Entries 2013


 – When The Animals Could Talk – was in 3rd grade at Carrollton School of the Sacred Heart.
Teacher: Ms. Julia Connett.

Excerpt from the story
…….. Long, long ago in very, very ancient times, animals could talk. Instead of purring or roaring, howling and growling they talked like you and me. 

Over the years most lost their magic. Very few still have it. It’s hard to find them but they do exist. This is the story of how it all happened. Let’s travel back in time before the first humans were alive. Animals lived in happiness. They chatted and played well together. It was their magic that let them. It only worked when the animal was happy. This was life for hundreds, thousands, even millions of years. Until….a new creature came…a human! The animals saw her as a harmless creature and welcomed her. She thanked them, but then cut down trees and built a house. This hurt the feelings of animals. She made them happy by helping the hurt and healing the sick. This, the animals appreciated much! Soon, the human population grew. Over the years, more trees were cut and more land was claimed. The humans taught animals hate, anger, jealousy, lies, quarrels and more!!! The animals argued and fought. In the process most lost their magic……..

Katherine COHEN – Silence’s Sound – was in 8th grade at Carver Middle School.
Teacher: Mr. Patrick Redmond.

Excerpt from the story
…….. There are words, everywhere. The words are floating, flying, whisking, dancing through the air around my head. I am happy at first, watching the words. They seem beautiful, although there are thousands. When I focus on each particular word, I open my mouth to try to speak it aloud. Nothing ever comes out. The harder I try, the faster the words fly. They begin to sting with every sharp letter. Infinite  words to speak, but have no voice.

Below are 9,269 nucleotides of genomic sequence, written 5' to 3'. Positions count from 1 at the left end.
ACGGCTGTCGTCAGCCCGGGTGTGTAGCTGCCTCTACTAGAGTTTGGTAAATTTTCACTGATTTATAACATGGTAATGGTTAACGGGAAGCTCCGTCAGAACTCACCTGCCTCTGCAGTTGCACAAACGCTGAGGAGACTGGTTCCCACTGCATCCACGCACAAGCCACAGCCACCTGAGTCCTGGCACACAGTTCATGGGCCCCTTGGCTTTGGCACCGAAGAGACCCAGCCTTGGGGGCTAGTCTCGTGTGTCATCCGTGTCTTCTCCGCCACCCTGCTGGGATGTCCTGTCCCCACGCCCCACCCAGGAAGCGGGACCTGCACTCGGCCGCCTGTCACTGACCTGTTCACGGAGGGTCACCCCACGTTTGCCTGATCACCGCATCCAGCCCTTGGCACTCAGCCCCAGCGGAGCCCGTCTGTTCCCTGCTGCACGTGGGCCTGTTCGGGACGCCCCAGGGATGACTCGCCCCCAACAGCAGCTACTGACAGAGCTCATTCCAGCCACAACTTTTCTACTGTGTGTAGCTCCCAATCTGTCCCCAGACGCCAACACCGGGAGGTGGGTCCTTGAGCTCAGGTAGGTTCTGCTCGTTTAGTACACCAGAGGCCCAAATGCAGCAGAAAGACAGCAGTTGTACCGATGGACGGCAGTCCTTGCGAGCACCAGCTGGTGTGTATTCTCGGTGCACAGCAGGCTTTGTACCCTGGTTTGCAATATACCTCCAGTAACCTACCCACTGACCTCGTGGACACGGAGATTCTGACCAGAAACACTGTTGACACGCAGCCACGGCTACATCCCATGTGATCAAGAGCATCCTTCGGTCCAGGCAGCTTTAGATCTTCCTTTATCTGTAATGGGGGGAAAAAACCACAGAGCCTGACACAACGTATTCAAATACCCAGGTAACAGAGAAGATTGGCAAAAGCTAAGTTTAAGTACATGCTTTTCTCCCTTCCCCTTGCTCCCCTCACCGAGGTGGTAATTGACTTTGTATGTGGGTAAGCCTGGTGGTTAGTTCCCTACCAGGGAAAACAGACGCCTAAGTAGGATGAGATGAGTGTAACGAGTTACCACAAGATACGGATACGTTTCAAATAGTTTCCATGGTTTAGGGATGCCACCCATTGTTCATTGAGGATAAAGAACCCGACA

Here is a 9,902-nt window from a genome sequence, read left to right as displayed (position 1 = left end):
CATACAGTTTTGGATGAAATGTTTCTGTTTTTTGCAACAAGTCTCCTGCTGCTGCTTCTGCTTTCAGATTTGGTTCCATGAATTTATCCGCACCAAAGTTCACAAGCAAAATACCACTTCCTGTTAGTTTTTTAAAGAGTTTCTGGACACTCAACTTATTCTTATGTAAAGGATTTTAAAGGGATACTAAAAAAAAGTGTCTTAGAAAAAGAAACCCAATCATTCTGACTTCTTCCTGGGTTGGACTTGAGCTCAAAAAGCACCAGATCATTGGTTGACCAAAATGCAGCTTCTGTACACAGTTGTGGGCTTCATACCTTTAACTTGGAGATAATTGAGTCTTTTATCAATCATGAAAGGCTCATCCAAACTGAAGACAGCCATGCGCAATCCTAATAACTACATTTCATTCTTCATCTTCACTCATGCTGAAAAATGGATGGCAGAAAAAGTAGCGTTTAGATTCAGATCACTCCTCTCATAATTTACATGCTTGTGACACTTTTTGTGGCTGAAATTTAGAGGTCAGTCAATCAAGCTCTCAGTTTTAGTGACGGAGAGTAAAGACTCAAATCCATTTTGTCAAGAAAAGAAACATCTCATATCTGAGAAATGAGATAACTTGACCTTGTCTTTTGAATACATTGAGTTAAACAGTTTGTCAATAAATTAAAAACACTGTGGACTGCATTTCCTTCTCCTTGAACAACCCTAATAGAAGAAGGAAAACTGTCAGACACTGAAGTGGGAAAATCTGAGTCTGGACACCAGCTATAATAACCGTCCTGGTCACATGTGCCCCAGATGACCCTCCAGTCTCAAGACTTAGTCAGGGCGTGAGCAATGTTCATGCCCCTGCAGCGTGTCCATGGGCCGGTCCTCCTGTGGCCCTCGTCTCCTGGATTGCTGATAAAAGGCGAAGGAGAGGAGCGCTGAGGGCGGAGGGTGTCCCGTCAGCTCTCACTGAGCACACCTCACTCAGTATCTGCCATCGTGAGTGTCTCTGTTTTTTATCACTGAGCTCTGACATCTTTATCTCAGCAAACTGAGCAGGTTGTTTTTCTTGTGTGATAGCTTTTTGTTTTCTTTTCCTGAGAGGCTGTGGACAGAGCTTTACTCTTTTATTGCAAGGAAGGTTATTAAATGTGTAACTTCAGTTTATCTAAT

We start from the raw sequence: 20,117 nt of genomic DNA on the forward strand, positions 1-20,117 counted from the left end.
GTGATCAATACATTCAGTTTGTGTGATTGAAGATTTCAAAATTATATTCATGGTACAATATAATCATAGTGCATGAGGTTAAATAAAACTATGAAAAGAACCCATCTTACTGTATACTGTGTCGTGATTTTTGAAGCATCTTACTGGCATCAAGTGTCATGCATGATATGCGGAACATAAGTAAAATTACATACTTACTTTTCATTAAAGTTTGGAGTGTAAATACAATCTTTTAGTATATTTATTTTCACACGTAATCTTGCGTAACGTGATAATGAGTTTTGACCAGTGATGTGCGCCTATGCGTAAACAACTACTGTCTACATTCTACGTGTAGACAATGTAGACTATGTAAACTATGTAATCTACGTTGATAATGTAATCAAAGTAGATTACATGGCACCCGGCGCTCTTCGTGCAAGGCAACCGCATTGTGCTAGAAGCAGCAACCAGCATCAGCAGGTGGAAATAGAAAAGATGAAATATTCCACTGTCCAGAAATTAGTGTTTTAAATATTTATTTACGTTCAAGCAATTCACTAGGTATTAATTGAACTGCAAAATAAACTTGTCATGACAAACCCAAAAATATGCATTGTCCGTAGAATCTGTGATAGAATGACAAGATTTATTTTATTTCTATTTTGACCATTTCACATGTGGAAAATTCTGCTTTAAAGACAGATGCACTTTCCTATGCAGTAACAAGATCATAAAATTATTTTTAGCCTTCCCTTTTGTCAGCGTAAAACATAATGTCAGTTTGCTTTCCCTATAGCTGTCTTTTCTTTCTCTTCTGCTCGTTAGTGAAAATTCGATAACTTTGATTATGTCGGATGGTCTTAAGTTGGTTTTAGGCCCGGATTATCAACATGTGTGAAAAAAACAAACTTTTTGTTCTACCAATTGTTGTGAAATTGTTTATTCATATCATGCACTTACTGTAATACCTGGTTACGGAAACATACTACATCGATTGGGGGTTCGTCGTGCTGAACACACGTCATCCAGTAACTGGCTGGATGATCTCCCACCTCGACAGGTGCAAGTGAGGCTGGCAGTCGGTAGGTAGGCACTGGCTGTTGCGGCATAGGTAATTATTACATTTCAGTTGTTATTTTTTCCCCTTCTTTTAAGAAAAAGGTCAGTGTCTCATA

Fear crawls up my spine. I reach backwards to lean against a wall, to close my eyes and
hide. The words are no longer beautiful, they are painful. There is no wall to lean against as the words plummet  through my head. I fall, sinking into a raging sea of unspoken words. I am drowning, descending further  and further  into the words I can never speak.
        The letters begin to fade, and through them I see a boy. He is the boy from the park.
        He’s wearing that black jacket, zipped all the way to his chin. Disheveled black hair floats in the fog of disintegrating words. He slowly speaks, his question becomes painfully  distinct. “What is your name?” ……..

Hannah JUNCO – I Remember – was in 12th grade.

Excerpt from the story
…….. I squint in the sunlight and wince with the creaking of my bones. Walking now at eighty years old is not like walking when I was eighteen, when I was young and in love. I sigh and continue my walk through Berlin’s  park. My destination is just ahead. Nearly there…
         The tree is tall and welcoming, aflame with falling leaves. I sit beneath its golden canopy and gaze up at its branches, all intertwining and cascading like the many memories that wash over me at this moment.
         A yellow leaf floats into my lap. As I stare upon it, an old anger fills me.
         Yes, I remember…


         Ava glared at the yellow badge. The Star of David gaped mockingly at her.
         It was all so disgusting.
         When Papa died, Ava and her mother were forced to leave their home in the countryside of Leipzig for this cold city of Berlin. Since Ava could not be accepted into public areas as the other German girls, she rarely ever saw her only Berliner friend, Elena. To make matters worse, Elena’s  parents found out Ava was Jewish, and the two girls could only meet secretly. Now, being ordered to wear a bright yellow badge would undoubtedly end what was left of her life as an ordinary German girl.
         Ava sat up abruptly and gazed at the face which stared back at her in the mirror. It was a small, pale face with tearfully swollen eyes. The face was familiar but too frightened to be her own. There was no smile on her lips, no sparkle in her eye………